P assing Comments Act Too A NENT the comment we I -1
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make, in our . leading article this week, concerning the complication of the Road Haulage Wages Act, and referring to our offer, in the supplement to this issue, to answer inquiries about the Act, the following is of interest:—The Eastern Area, A.R.O., has been flooded with inquiries about the Act and decided to take legal opinion. A lawyer, well-versed in road-transport law, was consulted. After a week had passed without any response being received from this legal luminary, he was again asked for help. His reply was that, so far, he had found himself unable to understand the Act and required a few more days in which to study it in detail!
Wages Much Even for the
Lawyers Personal Experience IVIANY months and miles ago Proves Reconditioned iVla member of the staff of this Ball Bearings . . . paper replaced some worn ball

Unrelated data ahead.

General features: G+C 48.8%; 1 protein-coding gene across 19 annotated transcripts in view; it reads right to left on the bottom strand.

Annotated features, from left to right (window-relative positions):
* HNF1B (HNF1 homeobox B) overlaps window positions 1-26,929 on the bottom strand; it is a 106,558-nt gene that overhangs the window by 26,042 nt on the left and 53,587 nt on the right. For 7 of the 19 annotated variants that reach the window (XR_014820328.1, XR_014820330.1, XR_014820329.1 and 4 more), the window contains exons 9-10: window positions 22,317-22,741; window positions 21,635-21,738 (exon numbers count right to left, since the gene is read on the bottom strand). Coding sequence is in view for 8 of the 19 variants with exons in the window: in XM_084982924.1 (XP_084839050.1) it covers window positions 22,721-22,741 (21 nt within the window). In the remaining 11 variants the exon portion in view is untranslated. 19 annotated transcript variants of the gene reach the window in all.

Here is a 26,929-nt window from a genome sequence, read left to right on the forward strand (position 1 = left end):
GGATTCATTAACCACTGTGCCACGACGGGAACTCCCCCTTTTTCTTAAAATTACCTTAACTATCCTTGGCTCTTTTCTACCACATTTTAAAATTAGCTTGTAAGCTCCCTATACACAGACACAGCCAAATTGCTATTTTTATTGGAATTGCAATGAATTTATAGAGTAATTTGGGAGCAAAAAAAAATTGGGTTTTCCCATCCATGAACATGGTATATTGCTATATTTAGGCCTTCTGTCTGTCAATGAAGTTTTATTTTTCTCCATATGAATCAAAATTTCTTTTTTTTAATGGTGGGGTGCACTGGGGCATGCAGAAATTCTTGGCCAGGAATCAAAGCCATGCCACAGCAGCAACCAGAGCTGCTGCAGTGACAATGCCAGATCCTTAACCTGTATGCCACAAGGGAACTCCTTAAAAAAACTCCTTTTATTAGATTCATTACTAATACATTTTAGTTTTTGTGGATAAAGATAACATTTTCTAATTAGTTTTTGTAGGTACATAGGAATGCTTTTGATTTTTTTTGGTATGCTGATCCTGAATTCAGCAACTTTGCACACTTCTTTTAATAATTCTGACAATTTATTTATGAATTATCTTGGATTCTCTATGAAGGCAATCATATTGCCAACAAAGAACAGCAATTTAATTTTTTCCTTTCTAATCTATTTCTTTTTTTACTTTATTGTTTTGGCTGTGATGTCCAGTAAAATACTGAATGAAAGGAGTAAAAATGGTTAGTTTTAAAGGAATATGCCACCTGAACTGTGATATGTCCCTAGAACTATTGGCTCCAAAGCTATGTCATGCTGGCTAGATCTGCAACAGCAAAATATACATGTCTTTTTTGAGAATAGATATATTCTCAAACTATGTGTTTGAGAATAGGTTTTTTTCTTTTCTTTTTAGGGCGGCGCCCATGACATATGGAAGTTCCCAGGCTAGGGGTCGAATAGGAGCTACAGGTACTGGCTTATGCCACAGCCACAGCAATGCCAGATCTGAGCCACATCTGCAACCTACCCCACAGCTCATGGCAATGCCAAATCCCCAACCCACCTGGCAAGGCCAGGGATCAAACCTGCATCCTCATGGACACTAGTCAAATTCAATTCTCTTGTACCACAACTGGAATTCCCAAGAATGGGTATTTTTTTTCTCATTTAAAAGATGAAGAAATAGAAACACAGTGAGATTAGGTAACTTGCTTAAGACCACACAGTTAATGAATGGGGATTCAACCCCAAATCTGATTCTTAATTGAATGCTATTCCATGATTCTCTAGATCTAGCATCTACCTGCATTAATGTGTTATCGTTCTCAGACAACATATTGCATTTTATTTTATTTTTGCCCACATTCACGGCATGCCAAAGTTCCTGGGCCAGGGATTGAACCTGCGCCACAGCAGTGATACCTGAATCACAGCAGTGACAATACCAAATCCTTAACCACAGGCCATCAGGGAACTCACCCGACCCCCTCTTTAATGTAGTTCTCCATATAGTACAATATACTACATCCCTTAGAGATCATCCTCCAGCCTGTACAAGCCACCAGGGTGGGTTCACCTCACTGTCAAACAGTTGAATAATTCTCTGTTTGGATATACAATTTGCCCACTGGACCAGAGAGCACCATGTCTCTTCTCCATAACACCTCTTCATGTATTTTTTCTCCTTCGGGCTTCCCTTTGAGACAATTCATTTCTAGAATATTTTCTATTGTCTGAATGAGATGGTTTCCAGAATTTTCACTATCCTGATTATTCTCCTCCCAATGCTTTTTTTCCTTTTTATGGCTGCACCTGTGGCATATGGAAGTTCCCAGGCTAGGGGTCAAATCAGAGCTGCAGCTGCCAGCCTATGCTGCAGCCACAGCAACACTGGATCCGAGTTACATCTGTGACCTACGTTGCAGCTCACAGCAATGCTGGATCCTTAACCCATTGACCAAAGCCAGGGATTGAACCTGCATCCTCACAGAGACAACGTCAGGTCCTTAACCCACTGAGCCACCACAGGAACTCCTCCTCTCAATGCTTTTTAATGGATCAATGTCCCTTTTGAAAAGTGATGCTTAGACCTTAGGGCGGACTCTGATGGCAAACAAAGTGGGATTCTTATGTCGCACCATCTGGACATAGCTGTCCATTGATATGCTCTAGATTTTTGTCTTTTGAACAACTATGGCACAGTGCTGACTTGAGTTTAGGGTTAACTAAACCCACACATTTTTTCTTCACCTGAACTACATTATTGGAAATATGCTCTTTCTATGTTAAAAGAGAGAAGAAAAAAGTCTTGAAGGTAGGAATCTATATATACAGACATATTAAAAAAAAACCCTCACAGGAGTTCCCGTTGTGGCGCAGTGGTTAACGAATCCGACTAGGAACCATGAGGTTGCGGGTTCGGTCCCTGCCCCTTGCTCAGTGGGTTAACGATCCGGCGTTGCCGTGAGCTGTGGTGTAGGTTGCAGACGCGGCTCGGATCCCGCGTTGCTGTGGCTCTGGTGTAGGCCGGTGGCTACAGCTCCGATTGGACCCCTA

races with bearings reconditioned by Scraggs, Whatley and Co., Ltd., partly with the object of determining whether there were any grounds for the scepticism sometimes felt as to the serviceability of reconditioned ball bearings and partly as an economic. measure. They were fitted to two wheel hubs, the final-drive pinion shaft and the vertical drive to the overhead camshaft of his car. Complete satisfaction has been afforded in all cases, and the success of the races in the last-named instance constitutes definite evidence, because these bearings apparently run under bad conditions and have previously had short lives. Home Truths on TO listen to a discussion Chassis by Their I amongst commercial-vehicle Drivers drivers is sometimes an edu cation in itself. Recently, we heard three of them criticizing modern vehicles. Even certain of the products of our best-known makers were not excluded from caustic comment, and, so far as American vehicles are concerned, one or two were described as fine-looking jobs but liable to give trouble within a year if subjected to really hard work. One man received a new vehicle which took charge on the first steep hill because the brakes had not been properly adjusted, and both he and his mate had to jump for their lives—which indicates that, in some cases, the final inspection should be more rigid. Incidentally, these men were working for the Army, and they complain bitterly about the gross wastage of fuel. One said that during the cold spell he was not allowed to stop his engine, although he ran only 30 miles a day. Mention was also made of warming up for an hour before starting out, when a few minutes would have been ample. Small Improvements I N many respects, the trolley Required in London's buses run by London Trans Trolleybuses . . . port are excellent vehicles, but certain small improvements would facilitate the work of their personnel. Chatting with a conductor the other day, we learned that his greatest trouble was the confined space on the rear platform, compared with that on a modern bus. When loading and unloading, he had to jam himself into a small place between the staircase and lower-deck entrance. People passing him, particularly with gas masks, often caught his ticket punch, etc.; others—we presume accidentally—hit him in the face. A bell push at the off side of the entrance is very handy, but is not present on all models. With the latter, that high on the near side is inconvenient, as the conductor has often to reach over the heads of passengers. The control of destination indicators is difficult. To see the front one from the inside winder necessitates almost lying on the floor, and, mostly, the driver has to dismount from his seat to signify when the correct positions have been reached.